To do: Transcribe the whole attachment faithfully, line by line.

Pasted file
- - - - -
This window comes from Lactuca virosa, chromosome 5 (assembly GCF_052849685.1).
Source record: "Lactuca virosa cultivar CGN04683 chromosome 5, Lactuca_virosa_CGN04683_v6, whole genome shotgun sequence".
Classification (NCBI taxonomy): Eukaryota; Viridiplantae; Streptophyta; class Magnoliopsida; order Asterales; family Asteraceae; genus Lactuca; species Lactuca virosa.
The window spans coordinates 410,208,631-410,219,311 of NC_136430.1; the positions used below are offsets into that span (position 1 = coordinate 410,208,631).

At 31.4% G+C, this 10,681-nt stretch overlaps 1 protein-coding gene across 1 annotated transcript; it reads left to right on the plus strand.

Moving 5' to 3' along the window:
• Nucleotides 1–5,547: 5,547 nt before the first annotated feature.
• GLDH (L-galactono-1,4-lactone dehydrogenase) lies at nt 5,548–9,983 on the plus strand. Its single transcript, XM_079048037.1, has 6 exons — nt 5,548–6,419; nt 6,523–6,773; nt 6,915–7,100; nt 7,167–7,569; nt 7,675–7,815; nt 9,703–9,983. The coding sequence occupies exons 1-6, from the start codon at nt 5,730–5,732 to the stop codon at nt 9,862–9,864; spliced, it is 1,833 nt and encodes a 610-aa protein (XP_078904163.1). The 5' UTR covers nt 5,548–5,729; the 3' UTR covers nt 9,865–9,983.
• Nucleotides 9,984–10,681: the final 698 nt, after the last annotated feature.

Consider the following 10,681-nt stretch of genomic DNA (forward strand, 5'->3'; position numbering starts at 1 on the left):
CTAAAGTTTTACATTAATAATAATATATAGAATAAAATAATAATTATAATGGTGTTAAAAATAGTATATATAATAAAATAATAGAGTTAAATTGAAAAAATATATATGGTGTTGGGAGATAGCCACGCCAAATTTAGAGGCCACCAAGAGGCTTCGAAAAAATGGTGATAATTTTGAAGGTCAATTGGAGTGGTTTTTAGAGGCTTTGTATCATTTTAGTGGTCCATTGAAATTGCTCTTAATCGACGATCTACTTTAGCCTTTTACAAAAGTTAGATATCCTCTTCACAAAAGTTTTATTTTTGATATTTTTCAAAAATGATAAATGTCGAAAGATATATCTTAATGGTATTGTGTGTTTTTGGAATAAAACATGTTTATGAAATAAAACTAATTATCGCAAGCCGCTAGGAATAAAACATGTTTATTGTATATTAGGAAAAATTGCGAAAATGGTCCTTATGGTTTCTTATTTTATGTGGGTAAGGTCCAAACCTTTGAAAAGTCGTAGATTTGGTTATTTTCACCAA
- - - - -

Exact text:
This window comes from Lactuca virosa, chromosome 5 (assembly GCF_052849685.1).
Source record: "Lactuca virosa cultivar CGN04683 chromosome 5, Lactuca_virosa_CGN04683_v6, whole genome shotgun sequence".
Classification (NCBI taxonomy): Eukaryota; Viridiplantae; Streptophyta; class Magnoliopsida; order Asterales; family Asteraceae; genus Lactuca; species Lactuca virosa.
The window spans coordinates 410,208,631-410,219,311 of NC_136430.1; the positions used below are offsets into that span (position 1 = coordinate 410,208,631).

At 31.4% G+C, this 10,681-nt stretch overlaps 1 protein-coding gene across 1 annotated transcript; it reads left to right on the plus strand.

Moving 5' to 3' along the window:
• Nucleotides 1–5,547: 5,547 nt before the first annotated feature.
• GLDH (L-galactono-1,4-lactone dehydrogenase) lies at nt 5,548–9,983 on the plus strand. Its single transcript, XM_079048037.1, has 6 exons — nt 5,548–6,419; nt 6,523–6,773; nt 6,915–7,100; nt 7,167–7,569; nt 7,675–7,815; nt 9,703–9,983. The coding sequence occupies exons 1-6, from the start codon at nt 5,730–5,732 to the stop codon at nt 9,862–9,864; spliced, it is 1,833 nt and encodes a 610-aa protein (XP_078904163.1). The 5' UTR covers nt 5,548–5,729; the 3' UTR covers nt 9,865–9,983.
• Nucleotides 9,984–10,681: the final 698 nt, after the last annotated feature.

Consider the following 10,681-nt stretch of genomic DNA (forward strand, 5'->3'; position numbering starts at 1 on the left):
CTAAAGTTTTACATTAATAATAATATATAGAATAAAATAATAATTATAATGGTGTTAAAAATAGTATATATAATAAAATAATAGAGTTAAATTGAAAAAATATATATGGTGTTGGGAGATAGCCACGCCAAATTTAGAGGCCACCAAGAGGCTTCGAAAAAATGGTGATAATTTTGAAGGTCAATTGGAGTGGTTTTTAGAGGCTTTGTATCATTTTAGTGGTCCATTGAAATTGCTCTTAATCGACGATCTACTTTAGCCTTTTACAAAAGTTAGATATCCTCTTCACAAAAGTTTTATTTTTGATATTTTTCAAAAATGATAAATGTCGAAAGATATATCTTAATGGTATTGTGTGTTTTTGGAATAAAACATGTTTATGAAATAAAACTAATTATCGCAAGCCGCTAGGAATAAAACATGTTTATTGTATATTAGGAAAAATTGCGAAAATGGTCCTTATGGTTTCTTATTTTATGTGGGTAAGGTCCAAACCTTTGAAAAGTCGTAGATTTGGTTATTTTCACCAA